I have always had a fascination and love for photography and film. As a child, I played early TV photographer " Bob Cummings" using an old camera with no film in it. Finding angles, creating shots, moving in and out with my subjects just like a professional photographer, feeling the excitement of getting the shot!  How fantastic it would be if that old camera had had film in it and I could have those" imaginary" shots today! My family purchased a Polaroid Land Camera around 1962 or 63 and I was immediately in love with its magically appearing images and immediacy, shooting family gatherings, my hotrod '40 Ford and school friends. I made my first experimental 8mm films in 1963 or 64 while racing a '50 Ford around the back of my house, crouching low to get the feel of a drag race as it sped past me! I did some more experimental 8mm films in 1966 and some stop animation experiments in the early 1970's. At that point I was fascinated with capturing "ordinary" subjects such as a bulldozer pushing piles of trash at the dump or long takes of stormy ocean waves washing in and back over beach rocks repeatedly. Throughout the 60's and 70's I pursued painting and printmaking, continued photography, although it was still not my "public" art persona as were the paintings and prints. I began working with VHS video, shooting documentaries in Austin,Texas for public art projects and around 1980 created my first VHS video stop action animation for the Southwest Alternate Media Project. During the 80's and early 90's I continued working in sculpture and later ceramics. My deep love for photography grew as I shot more and more regularly and yearned to work in film. In the mid 1990's, I became fascinated with anonymous snapshot "vernacular" photography that I found in junkshops and began incorporating them into monotypes. After taking a pinhole photography workshop with Marian Roth at the Fine Arts Work Center in Provincetown, MA in 2000, I became fully involved and committed to pinhole photography and, for that matter, any form of alternative photographic capture. My interest soon spread to Polaroid (a reconnection with my 60's infatuation). The natural progression lead me to disposable cameras, which I promptly converted to pinholes, then on to one time use video cameras, cheap Wal-Mart digital/web-cams and eventually vintage "120" box cameras. With the computer/electronic revolution now in full swing and video affordable and available, I had come full circle back to my first loves; experimental photography and film making.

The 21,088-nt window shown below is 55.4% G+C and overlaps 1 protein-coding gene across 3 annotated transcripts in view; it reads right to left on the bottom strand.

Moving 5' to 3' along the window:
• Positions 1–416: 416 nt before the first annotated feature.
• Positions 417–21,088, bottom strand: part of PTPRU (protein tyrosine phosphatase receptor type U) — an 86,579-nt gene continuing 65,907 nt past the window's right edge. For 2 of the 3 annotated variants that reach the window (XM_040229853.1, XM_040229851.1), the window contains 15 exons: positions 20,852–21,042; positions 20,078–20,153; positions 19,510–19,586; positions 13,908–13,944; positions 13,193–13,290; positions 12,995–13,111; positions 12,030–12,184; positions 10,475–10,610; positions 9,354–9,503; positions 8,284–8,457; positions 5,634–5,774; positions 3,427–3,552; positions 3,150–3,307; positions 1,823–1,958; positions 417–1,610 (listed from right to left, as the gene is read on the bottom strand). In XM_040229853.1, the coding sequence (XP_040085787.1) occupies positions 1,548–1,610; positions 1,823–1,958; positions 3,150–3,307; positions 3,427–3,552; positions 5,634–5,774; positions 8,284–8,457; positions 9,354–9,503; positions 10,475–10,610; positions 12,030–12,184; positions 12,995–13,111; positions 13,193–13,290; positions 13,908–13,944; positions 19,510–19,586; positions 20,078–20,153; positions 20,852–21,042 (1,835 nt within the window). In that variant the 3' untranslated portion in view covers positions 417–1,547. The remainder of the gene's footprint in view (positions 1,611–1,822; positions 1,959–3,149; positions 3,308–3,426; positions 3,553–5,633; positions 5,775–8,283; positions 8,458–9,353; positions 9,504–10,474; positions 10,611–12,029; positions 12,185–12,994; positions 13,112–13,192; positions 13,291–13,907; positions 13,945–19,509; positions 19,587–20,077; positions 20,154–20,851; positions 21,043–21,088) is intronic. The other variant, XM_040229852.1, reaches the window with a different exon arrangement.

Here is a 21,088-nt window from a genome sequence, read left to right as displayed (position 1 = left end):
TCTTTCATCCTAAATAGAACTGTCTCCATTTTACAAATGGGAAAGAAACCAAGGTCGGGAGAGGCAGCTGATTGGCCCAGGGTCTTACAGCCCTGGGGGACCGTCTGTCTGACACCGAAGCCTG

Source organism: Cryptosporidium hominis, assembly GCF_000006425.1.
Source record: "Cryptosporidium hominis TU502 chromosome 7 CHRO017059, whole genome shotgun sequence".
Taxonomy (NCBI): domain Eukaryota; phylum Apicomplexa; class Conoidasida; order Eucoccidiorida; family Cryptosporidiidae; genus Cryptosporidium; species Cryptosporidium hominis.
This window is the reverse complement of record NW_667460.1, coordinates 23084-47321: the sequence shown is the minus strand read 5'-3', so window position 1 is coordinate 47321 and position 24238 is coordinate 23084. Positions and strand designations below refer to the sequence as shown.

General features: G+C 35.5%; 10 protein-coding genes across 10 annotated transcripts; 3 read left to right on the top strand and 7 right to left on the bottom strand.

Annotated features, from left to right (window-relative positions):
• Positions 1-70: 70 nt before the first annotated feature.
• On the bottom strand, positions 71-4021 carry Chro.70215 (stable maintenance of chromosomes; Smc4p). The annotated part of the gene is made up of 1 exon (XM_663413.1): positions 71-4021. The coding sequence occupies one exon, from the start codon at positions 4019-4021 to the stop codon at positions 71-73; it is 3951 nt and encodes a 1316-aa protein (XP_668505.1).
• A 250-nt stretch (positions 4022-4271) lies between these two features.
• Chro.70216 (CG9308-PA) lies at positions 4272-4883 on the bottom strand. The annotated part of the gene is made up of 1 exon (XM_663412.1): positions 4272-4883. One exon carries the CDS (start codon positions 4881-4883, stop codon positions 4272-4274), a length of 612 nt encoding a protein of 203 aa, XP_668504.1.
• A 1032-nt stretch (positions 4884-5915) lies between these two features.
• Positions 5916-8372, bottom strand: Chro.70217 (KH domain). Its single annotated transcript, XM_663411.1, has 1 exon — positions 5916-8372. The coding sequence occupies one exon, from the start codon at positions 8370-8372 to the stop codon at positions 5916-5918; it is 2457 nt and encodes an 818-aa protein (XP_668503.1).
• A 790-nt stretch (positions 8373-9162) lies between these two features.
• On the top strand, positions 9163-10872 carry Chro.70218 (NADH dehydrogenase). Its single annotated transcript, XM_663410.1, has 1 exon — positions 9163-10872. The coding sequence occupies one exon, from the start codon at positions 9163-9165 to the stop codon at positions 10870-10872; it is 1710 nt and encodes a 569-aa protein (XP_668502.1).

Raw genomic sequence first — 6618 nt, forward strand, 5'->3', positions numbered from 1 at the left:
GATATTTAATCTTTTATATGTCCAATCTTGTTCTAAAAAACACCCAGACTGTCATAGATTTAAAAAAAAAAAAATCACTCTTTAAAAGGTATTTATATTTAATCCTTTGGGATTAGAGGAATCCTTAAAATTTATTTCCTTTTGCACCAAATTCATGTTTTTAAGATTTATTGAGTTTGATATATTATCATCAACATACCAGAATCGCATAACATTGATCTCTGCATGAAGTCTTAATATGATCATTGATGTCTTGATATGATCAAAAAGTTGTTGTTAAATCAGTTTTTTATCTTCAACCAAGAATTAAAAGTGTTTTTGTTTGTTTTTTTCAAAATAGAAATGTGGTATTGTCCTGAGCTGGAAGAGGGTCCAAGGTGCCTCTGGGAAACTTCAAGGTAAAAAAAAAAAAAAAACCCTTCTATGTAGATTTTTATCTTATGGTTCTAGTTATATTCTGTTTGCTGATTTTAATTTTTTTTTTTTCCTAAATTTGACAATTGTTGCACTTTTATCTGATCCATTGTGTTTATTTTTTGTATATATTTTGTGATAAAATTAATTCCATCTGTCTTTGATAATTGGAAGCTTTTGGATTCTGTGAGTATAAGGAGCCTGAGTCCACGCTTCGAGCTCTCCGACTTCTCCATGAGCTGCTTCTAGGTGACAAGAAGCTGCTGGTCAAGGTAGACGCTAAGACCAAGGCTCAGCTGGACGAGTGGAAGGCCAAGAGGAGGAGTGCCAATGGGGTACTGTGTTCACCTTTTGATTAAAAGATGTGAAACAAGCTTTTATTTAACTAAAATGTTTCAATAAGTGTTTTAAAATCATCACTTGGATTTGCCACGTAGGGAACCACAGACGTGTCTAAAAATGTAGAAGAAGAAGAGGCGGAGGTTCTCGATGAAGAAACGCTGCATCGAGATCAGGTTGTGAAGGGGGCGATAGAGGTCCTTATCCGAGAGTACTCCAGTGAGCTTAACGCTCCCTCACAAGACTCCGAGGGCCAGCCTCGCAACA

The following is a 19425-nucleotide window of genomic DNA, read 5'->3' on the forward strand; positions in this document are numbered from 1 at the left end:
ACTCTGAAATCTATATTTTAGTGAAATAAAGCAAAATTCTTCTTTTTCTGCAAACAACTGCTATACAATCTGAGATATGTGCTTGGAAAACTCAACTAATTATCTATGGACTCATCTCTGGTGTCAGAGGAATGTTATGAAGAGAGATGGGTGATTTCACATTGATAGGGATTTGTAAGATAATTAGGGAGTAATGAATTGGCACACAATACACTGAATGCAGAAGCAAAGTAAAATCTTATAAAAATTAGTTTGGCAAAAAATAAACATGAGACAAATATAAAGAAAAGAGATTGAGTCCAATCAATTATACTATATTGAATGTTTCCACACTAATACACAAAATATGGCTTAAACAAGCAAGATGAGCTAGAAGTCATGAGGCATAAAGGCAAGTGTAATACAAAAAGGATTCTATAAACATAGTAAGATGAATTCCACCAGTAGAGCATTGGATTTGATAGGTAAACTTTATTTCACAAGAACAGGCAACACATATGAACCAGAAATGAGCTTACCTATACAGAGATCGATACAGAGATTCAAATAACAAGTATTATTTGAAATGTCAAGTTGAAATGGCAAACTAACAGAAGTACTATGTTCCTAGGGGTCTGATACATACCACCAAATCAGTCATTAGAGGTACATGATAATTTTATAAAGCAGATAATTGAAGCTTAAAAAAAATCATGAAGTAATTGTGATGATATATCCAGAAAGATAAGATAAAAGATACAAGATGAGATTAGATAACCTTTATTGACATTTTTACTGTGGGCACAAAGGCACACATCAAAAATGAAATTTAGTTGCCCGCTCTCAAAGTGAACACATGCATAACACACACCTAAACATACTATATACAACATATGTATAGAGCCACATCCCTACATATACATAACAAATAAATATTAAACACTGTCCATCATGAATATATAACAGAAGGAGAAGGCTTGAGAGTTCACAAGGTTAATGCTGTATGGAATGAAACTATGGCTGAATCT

My work soon evolved from tin can pinhole cameras to building my own hybrid "Poladroid" cameras by combining deconstructed 1960's Polaroid pack cameras with altered vintage box cameras. The little glass eyes of the box cameras cast images onto Polaroid film creating wonderful dreamy soft focus photographs. This experimentation soon lead to creating pinhole adapted video cameras and little anonymous photographs were my first experimental subjects for video shorts using flashlights for lighting. As my computer skills grew, so did my curiosity about exploring digital "deconstruction" and exploiting the flaws, artifacts and glitches rather than avoiding them as was the popular recommendation.